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Allen Ginsberg Short Poems

Famous Short Allen Ginsberg Poems. Short poetry by famous poet Allen Ginsberg. A collection of the all-time best Allen Ginsberg short poems


by Allen Ginsberg
 When I died, love, when I died
my heart was broken in your care;
I never suffered love so fair
as now I suffer and abide
when I died, love, when I died.
When I died, love, when I died I wearied in an endless maze that men have walked for centuries, as endless as the gate was wide when I died, love, when I died.
When I died, love, when I died there was a war in the upper air: all that happens, happens there; there was an angel by my side when I died, love, when I died.



by Allen Ginsberg
 I speak of love that comes to mind:
The moon is faithful, although blind;
She moves in thought she cannot speak.
Perfect care has made her bleak.
I never dreamed the sea so deep, The earth so dark; so long my sleep, I have become another child.
I wake to see the world go wild.

by Allen Ginsberg
 Now mind is clear
as a cloudless sky.
Time then to make a home in wilderness.
What have I done but wander with my eyes in the trees? So I will build: wife, family, and seek for neighbors.
Or I perish of lonesomeness or want of food or lightning or the bear (must tame the hart and wear the bear).
And maybe make an image of my wandering, a little image—shrine by the roadside to signify to traveler that I live here in the wilderness awake and at home.

by Allen Ginsberg
 The air is dark, the night is sad,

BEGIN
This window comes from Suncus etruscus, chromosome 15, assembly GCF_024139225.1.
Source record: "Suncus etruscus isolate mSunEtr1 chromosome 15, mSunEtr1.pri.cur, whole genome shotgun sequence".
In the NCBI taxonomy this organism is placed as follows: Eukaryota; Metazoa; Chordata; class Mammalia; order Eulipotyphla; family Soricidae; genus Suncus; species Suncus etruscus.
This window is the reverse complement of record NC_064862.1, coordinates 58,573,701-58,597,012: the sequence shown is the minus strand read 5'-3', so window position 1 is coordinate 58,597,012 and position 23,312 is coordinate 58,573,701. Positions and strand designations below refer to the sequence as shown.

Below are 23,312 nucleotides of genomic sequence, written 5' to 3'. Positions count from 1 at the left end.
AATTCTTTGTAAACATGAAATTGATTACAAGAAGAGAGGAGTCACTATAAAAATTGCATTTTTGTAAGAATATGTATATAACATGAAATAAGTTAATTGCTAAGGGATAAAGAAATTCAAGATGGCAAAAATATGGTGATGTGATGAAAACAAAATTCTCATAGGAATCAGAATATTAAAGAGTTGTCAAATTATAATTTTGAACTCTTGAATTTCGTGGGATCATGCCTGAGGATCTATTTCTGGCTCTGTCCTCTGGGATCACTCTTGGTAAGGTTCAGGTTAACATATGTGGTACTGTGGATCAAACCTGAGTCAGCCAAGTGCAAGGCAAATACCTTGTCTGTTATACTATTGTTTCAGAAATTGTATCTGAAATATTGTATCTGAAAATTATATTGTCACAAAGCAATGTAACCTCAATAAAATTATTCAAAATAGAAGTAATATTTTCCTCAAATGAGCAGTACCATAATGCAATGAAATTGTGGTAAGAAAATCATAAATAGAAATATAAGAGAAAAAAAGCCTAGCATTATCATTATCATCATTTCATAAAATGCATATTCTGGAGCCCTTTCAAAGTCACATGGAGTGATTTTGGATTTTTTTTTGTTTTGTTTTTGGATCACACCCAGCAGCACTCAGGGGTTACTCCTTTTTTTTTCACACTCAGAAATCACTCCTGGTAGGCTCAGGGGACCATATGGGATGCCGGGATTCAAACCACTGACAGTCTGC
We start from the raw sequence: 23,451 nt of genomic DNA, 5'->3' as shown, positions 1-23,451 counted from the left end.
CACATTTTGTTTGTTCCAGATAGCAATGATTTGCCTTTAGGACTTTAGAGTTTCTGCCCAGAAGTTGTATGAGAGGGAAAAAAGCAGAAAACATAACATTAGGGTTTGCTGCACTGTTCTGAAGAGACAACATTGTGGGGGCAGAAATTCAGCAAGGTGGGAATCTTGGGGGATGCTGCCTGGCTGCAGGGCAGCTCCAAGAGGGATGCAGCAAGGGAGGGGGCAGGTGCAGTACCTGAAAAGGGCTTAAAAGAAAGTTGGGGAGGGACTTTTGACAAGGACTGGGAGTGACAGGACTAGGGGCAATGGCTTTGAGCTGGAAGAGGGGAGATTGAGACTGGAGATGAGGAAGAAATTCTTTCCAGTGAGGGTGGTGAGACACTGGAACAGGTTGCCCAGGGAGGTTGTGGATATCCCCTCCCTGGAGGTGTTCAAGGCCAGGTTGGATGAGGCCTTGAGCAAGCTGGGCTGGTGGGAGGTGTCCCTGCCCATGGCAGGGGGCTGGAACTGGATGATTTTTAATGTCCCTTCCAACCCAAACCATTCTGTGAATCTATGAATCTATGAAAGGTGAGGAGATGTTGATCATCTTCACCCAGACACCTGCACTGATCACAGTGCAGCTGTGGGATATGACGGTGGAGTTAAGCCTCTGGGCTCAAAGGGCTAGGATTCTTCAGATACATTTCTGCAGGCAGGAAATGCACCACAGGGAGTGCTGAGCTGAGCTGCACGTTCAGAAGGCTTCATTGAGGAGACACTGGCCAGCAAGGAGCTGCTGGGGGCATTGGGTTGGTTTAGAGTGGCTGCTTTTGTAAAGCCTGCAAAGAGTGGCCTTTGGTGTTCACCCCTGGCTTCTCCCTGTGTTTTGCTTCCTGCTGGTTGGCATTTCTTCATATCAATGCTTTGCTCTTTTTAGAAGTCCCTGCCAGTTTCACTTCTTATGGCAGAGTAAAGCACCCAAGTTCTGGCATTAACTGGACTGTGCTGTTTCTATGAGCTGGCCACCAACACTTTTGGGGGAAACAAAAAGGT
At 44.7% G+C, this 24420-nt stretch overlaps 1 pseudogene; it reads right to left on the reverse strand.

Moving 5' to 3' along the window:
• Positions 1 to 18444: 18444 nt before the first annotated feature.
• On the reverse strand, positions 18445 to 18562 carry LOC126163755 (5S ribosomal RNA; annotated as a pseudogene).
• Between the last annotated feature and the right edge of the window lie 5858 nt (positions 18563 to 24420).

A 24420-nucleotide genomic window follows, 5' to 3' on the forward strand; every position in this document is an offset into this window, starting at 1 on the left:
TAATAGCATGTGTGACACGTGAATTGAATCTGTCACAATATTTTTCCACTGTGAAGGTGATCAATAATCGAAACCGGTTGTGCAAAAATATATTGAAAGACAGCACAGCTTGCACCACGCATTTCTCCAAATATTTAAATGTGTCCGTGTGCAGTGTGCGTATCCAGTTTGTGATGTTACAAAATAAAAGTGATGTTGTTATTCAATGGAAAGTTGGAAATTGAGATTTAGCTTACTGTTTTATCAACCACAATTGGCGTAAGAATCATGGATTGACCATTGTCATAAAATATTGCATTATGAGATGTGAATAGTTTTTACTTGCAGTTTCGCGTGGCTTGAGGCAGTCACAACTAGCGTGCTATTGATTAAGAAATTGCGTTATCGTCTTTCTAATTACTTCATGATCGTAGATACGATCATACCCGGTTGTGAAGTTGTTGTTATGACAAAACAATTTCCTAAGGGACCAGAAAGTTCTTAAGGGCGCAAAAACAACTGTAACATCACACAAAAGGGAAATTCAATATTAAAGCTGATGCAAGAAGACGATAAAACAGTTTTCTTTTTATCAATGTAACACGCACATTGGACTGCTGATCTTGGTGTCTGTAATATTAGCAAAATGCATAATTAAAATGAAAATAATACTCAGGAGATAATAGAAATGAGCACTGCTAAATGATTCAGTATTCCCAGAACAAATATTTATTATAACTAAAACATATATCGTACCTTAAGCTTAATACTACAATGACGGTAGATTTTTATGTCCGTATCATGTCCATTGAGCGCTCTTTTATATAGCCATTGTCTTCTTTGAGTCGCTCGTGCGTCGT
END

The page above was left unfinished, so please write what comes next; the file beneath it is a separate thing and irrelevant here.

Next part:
I lie sleepless and I groan.
Nobody cares when a man goes mad: He is sorry, God is glad.
Shadow changes into bone.
Every shadow has a name; When I think of mine I moan, I hear rumors of such fame.
Not for pride, but only shame, Shadow changes into bone.
When I blush I weep for joy, And laughter drops from me like a stone: The aging laughter of the boy To see the ageless dead so coy.
Shadow changes into bone.

by Allen Ginsberg
 Kissass is the Part of Peace
America will have to Kissass Mother Earth
Whites have to Kissass Blacks, for Peace & Pleasure,
Only Pathway to Peace, Kissass.



by Allen Ginsberg
 That tree said
 I don't like that white car under me,
 it smells gasoline
That other tree next to it said
 O you're always complaining
 you're a neurotic
 you can see by the way you're bent over.
July 6, 1981, 8 p.
m.

by Allen Ginsberg
 Pigeons shake their wings on the copper church roof
out my window across the street, a bird perched on the cross
surveys the city's blue-grey clouds.
Larry Rivers 'll come at 10 AM and take my picture.
I'm taking your picture, pigeons.
I'm writing you down, Dawn.
I'm immortalizing your exhaust, Avenue A bus.
O Thought! Now you'll have to think the same thing forever! New York, June 7, 1980, 6:48 A.
M.